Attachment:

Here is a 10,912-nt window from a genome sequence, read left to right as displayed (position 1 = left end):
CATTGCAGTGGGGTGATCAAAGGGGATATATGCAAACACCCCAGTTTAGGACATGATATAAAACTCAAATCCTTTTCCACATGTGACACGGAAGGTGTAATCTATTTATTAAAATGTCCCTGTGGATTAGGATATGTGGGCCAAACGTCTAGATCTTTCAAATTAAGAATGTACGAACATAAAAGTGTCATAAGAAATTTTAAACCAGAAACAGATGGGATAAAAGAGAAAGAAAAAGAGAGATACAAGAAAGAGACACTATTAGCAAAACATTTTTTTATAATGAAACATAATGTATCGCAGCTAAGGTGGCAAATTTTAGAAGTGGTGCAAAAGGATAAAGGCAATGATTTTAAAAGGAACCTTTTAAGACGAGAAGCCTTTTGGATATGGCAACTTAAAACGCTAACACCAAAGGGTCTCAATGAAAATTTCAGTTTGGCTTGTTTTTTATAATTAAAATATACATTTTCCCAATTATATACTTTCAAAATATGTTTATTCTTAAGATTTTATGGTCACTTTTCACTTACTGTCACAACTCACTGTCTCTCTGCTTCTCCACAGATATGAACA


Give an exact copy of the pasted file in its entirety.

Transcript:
Here is a 10,912-nt window from a genome sequence, read left to right as displayed (position 1 = left end):
CATTGCAGTGGGGTGATCAAAGGGGATATATGCAAACACCCCAGTTTAGGACATGATATAAAACTCAAATCCTTTTCCACATGTGACACGGAAGGTGTAATCTATTTATTAAAATGTCCCTGTGGATTAGGATATGTGGGCCAAACGTCTAGATCTTTCAAATTAAGAATGTACGAACATAAAAGTGTCATAAGAAATTTTAAACCAGAAACAGATGGGATAAAAGAGAAAGAAAAAGAGAGATACAAGAAAGAGACACTATTAGCAAAACATTTTTTTATAATGAAACATAATGTATCGCAGCTAAGGTGGCAAATTTTAGAAGTGGTGCAAAAGGATAAAGGCAATGATTTTAAAAGGAACCTTTTAAGACGAGAAGCCTTTTGGATATGGCAACTTAAAACGCTAACACCAAAGGGTCTCAATGAAAATTTCAGTTTGGCTTGTTTTTTATAATTAAAATATACATTTTCCCAATTATATACTTTCAAAATATGTTTATTCTTAAGATTTTATGGTCACTTTTCACTTACTGTCACAACTCACTGTCTCTCTGCTTCTCCACAGATATGAACA